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Avoiding Comma Errors Part II

on March 26, 2016 by ProofreadingPal in Writing Guides facebook in twitter

In a previous post I wrote about some of the most common comma errors: between clauses, with conjunctive adverbs (e.g., “however”), in a series or list, and with the words “which” and “that.” In today’s post I will address a few more common comma errors.

Naming Things

In writing, we often need both to name something and provide some related descriptive information. An example: “The blog you are reading [descriptive information], The Proofreading Pulse [name], is filled with lots of useful information.” Sometimes a comma separates the name and the descriptive information and sometimes it does not; whether to use commas in these cases is determined by the order of the parts of the sentence, as well as by the essentially of them for the overall meaning of the sentence.

If the name comes first, it’s simple: use a comma. Ex. “Carolyn, my best friend, is right over there.” When the name comes second, it’s a little trickier. Don’t use a comma if the name is essential to the meaning of the sentence. For example, there should not be a comma here:

The book Where the Sidewalk Ends has been a favorite with children for many years.

The title of the book makes the sentence make sense; without it, anyone hearing the sentence would wonder “Which book?” Use a comma if the name could be left out without changing the meaning of the sentence:

My favorite book, Where the Sidewalk Ends, is sitting on the coffee table.

Here, the title could be omitted and the sentence would still make sense (although listeners might still want to know what your favorite book is).

Speaking of names, always use a comma before or after a name or other noun when it’s included in a sentence as a form of address. Leaving it out can lead to very funny and/or embarrassing mistakes:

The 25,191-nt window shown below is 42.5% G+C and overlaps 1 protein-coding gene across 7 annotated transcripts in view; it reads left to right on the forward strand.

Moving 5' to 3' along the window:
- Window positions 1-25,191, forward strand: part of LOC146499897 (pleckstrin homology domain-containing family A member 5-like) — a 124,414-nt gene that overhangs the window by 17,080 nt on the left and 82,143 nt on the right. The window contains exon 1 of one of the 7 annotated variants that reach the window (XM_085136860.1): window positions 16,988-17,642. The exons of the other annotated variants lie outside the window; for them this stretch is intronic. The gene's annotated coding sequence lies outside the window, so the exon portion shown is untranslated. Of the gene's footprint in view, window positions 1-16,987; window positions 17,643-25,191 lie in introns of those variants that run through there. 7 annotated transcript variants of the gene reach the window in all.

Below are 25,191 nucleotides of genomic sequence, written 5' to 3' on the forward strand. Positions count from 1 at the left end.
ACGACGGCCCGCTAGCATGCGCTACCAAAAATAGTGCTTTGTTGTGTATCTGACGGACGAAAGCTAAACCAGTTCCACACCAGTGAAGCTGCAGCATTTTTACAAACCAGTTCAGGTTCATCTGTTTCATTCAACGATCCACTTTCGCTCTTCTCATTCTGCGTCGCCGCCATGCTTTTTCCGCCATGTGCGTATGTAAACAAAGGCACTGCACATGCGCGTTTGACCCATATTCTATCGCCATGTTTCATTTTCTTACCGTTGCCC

• “John, you are so nice.” not “John you are so nice.” (What is a “John you”?)
  • “She kicks mean, people!” not “She kicks mean people.” (Which sounds like she only kicks people who are mean.)

Using More than One Adjective

commas2When you describe something in writing, one adjective is often not enough, but adding adjectives can lead to comma errors. In some cases where two adjectives are put together a comma separates them, and in other cases there is no comma. The difference lies in whether the adjectives are coordinate or cumulative.

Coordinate adjectives are two separate adjectives that both apply to a noun, and they are separated by a comma: “a green, leafy salad.” Note that both adjectives modify the noun. They can be switched (“a leafy, green salad”), and the word “and” can be inserted between them in place of the comma (a green and leafy salad), both without changing the meaning.

Cumulative adjectives build upon each other, and they are not separated by a comma: “a light green leaf.” Here, the first adjective (“light”) modifies the second (“green”), which in turn modifies the noun. They cannot be switched, and the word “and” cannot be substituted for the comma.

Dates, Geographical Names, and Numbers

Errors are also common when using commas in dates, addresses, and geographical names. The rules here are fairly simple:

  • Dates: Use a comma between the month and day but not the month and year if no day is specified: “He was born on July 5, 2009,” but, “She was born in May 2006.”
    If the sentence continues after the date use a comma after the year in the first type of sentence but not the second: “He was born on July 5, 2009, in the middle of a rainstorm,” but, “She was born in May 2006 in the back of a taxi.”
  • Dates and times: Use a comma before and after the date if a day of the week is specified, and don’t if the day is not specified: “The movie is Saturday, January 9, at 7:00 p.m.,” but, “The play is January 10 at 12:00 p.m.”
  • Geographical names: Use a comma to separate cities, counties, states, and countries, and use a comma after the last geographical location mentioned: “I love New York, New York, because of all its big buildings and great restaurants.”

Happy punctuating!

Sarah P.

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